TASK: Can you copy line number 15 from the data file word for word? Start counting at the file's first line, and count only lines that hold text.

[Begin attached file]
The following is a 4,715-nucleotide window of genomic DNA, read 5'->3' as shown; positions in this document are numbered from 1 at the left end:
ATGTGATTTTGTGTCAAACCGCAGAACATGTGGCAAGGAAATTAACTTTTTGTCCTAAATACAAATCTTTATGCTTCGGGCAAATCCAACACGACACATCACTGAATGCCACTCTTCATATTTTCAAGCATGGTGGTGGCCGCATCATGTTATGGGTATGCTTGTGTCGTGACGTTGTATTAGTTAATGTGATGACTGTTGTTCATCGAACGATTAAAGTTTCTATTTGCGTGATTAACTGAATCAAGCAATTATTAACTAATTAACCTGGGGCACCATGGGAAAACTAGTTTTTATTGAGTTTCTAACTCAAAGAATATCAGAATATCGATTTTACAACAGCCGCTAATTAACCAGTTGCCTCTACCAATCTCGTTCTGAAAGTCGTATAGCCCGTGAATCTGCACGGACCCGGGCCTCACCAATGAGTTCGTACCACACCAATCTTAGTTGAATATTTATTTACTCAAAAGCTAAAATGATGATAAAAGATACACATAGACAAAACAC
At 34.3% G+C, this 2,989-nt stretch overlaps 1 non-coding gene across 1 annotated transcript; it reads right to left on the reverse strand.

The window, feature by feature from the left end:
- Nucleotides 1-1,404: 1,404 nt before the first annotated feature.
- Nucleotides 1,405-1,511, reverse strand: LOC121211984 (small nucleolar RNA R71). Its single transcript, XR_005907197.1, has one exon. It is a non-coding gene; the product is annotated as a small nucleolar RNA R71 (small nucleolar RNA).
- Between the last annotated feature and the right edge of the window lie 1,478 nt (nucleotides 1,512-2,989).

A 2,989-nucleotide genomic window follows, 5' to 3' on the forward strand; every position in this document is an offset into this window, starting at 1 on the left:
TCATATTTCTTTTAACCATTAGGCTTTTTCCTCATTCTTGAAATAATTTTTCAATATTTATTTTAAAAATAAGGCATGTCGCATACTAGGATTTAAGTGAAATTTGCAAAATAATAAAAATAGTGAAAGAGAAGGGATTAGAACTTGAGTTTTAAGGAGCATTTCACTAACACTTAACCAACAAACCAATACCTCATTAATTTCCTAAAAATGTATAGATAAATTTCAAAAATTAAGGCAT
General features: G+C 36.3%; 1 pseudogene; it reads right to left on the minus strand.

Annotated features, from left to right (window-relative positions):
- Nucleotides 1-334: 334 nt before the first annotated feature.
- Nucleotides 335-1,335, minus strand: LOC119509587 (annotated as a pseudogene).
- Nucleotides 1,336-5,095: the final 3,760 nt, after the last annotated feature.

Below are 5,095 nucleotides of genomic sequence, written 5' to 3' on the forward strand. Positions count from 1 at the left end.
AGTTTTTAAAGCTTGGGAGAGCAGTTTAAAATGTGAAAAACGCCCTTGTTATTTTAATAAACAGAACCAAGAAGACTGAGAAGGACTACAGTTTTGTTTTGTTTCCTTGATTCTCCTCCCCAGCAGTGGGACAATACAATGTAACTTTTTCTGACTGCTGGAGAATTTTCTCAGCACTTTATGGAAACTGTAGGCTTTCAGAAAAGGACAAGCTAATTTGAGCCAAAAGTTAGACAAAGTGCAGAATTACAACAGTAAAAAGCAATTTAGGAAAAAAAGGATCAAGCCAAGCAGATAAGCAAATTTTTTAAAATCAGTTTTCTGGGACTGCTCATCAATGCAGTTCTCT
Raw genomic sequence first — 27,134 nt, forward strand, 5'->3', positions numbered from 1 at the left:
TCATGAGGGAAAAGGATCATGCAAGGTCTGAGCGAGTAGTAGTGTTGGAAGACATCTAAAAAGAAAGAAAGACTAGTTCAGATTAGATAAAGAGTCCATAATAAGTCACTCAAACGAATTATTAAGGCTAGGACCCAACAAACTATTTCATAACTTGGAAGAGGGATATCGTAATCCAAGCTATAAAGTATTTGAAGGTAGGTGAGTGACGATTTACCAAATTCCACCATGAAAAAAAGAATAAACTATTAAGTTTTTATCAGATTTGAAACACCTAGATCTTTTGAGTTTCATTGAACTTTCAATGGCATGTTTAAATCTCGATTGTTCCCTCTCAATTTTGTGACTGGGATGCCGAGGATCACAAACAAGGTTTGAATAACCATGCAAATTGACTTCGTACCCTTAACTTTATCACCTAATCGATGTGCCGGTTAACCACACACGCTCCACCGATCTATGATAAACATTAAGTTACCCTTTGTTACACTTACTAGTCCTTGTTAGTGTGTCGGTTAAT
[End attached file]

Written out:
Below are 5,095 nucleotides of genomic sequence, written 5' to 3' on the forward strand. Positions count from 1 at the left end.